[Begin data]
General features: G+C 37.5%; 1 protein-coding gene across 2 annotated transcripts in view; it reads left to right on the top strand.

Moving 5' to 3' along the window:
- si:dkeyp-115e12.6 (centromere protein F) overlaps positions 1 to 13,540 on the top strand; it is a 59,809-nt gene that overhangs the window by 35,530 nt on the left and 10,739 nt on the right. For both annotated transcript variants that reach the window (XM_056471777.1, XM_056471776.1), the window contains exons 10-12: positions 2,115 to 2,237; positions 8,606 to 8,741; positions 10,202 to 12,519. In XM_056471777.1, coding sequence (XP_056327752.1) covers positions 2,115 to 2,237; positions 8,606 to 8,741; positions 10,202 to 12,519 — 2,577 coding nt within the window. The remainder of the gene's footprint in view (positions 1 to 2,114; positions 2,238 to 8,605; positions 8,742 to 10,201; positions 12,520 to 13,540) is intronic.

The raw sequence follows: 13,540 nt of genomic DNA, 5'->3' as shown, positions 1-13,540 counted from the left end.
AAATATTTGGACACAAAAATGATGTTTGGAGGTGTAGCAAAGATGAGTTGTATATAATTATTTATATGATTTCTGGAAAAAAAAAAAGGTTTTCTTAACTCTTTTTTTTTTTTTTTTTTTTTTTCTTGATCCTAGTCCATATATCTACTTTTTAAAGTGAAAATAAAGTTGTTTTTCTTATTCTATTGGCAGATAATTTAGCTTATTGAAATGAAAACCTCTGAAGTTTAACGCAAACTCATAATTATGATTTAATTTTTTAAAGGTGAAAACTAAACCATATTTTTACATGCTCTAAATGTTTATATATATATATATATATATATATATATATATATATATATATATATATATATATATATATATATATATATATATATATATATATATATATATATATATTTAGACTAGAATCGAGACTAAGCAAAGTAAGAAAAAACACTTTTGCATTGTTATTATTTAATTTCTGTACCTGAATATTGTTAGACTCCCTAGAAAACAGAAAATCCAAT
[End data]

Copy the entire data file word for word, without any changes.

General features: G+C 37.5%; 1 protein-coding gene across 2 annotated transcripts in view; it reads left to right on the top strand.

Moving 5' to 3' along the window:
- si:dkeyp-115e12.6 (centromere protein F) overlaps positions 1 to 13,540 on the top strand; it is a 59,809-nt gene that overhangs the window by 35,530 nt on the left and 10,739 nt on the right. For both annotated transcript variants that reach the window (XM_056471777.1, XM_056471776.1), the window contains exons 10-12: positions 2,115 to 2,237; positions 8,606 to 8,741; positions 10,202 to 12,519. In XM_056471777.1, coding sequence (XP_056327752.1) covers positions 2,115 to 2,237; positions 8,606 to 8,741; positions 10,202 to 12,519 — 2,577 coding nt within the window. The remainder of the gene's footprint in view (positions 1 to 2,114; positions 2,238 to 8,605; positions 8,742 to 10,201; positions 12,520 to 13,540) is intronic.

The raw sequence follows: 13,540 nt of genomic DNA, 5'->3' as shown, positions 1-13,540 counted from the left end.
AAATATTTGGACACAAAAATGATGTTTGGAGGTGTAGCAAAGATGAGTTGTATATAATTATTTATATGATTTCTGGAAAAAAAAAAAGGTTTTCTTAACTCTTTTTTTTTTTTTTTTTTTTTTTCTTGATCCTAGTCCATATATCTACTTTTTAAAGTGAAAATAAAGTTGTTTTTCTTATTCTATTGGCAGATAATTTAGCTTATTGAAATGAAAACCTCTGAAGTTTAACGCAAACTCATAATTATGATTTAATTTTTTAAAGGTGAAAACTAAACCATATTTTTACATGCTCTAAATGTTTATATATATATATATATATATATATATATATATATATATATATATATATATATATATATATATATATATATATATATATATATATATATATATATATATTTAGACTAGAATCGAGACTAAGCAAAGTAAGAAAAAACACTTTTGCATTGTTATTATTTAATTTCTGTACCTGAATATTGTTAGACTCCCTAGAAAACAGAAAATCCAAT